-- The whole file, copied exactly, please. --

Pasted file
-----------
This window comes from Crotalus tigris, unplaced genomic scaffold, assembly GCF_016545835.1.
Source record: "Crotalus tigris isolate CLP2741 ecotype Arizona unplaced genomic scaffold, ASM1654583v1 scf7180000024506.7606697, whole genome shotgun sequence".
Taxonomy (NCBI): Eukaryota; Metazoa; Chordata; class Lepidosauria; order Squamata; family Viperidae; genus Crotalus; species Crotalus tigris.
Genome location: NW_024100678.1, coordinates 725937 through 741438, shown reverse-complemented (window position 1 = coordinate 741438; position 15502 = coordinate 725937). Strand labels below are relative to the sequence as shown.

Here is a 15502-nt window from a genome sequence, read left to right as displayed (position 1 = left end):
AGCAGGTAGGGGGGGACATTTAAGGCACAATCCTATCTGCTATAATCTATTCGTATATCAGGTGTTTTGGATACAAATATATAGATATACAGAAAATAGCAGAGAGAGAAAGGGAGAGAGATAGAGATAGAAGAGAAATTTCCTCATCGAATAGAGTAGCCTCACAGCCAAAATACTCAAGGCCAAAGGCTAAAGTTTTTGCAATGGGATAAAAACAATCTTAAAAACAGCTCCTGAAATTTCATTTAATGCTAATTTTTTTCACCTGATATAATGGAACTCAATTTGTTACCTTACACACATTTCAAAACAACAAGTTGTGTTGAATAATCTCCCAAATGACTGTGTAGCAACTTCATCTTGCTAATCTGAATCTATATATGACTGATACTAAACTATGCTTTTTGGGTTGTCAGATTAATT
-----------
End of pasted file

This window comes from Crotalus tigris, unplaced genomic scaffold, assembly GCF_016545835.1.
Source record: "Crotalus tigris isolate CLP2741 ecotype Arizona unplaced genomic scaffold, ASM1654583v1 scf7180000024506.7606697, whole genome shotgun sequence".
Taxonomy (NCBI): Eukaryota; Metazoa; Chordata; class Lepidosauria; order Squamata; family Viperidae; genus Crotalus; species Crotalus tigris.
Genome location: NW_024100678.1, coordinates 725937 through 741438, shown reverse-complemented (window position 1 = coordinate 741438; position 15502 = coordinate 725937). Strand labels below are relative to the sequence as shown.

Here is a 15502-nt window from a genome sequence, read left to right as displayed (position 1 = left end):
AGCAGGTAGGGGGGGACATTTAAGGCACAATCCTATCTGCTATAATCTATTCGTATATCAGGTGTTTTGGATACAAATATATAGATATACAGAAAATAGCAGAGAGAGAAAGGGAGAGAGATAGAGATAGAAGAGAAATTTCCTCATCGAATAGAGTAGCCTCACAGCCAAAATACTCAAGGCCAAAGGCTAAAGTTTTTGCAATGGGATAAAAACAATCTTAAAAACAGCTCCTGAAATTTCATTTAATGCTAATTTTTTTCACCTGATATAATGGAACTCAATTTGTTACCTTACACACATTTCAAAACAACAAGTTGTGTTGAATAATCTCCCAAATGACTGTGTAGCAACTTCATCTTGCTAATCTGAATCTATATATGACTGATACTAAACTATGCTTTTTGGGTTGTCAGATTAATT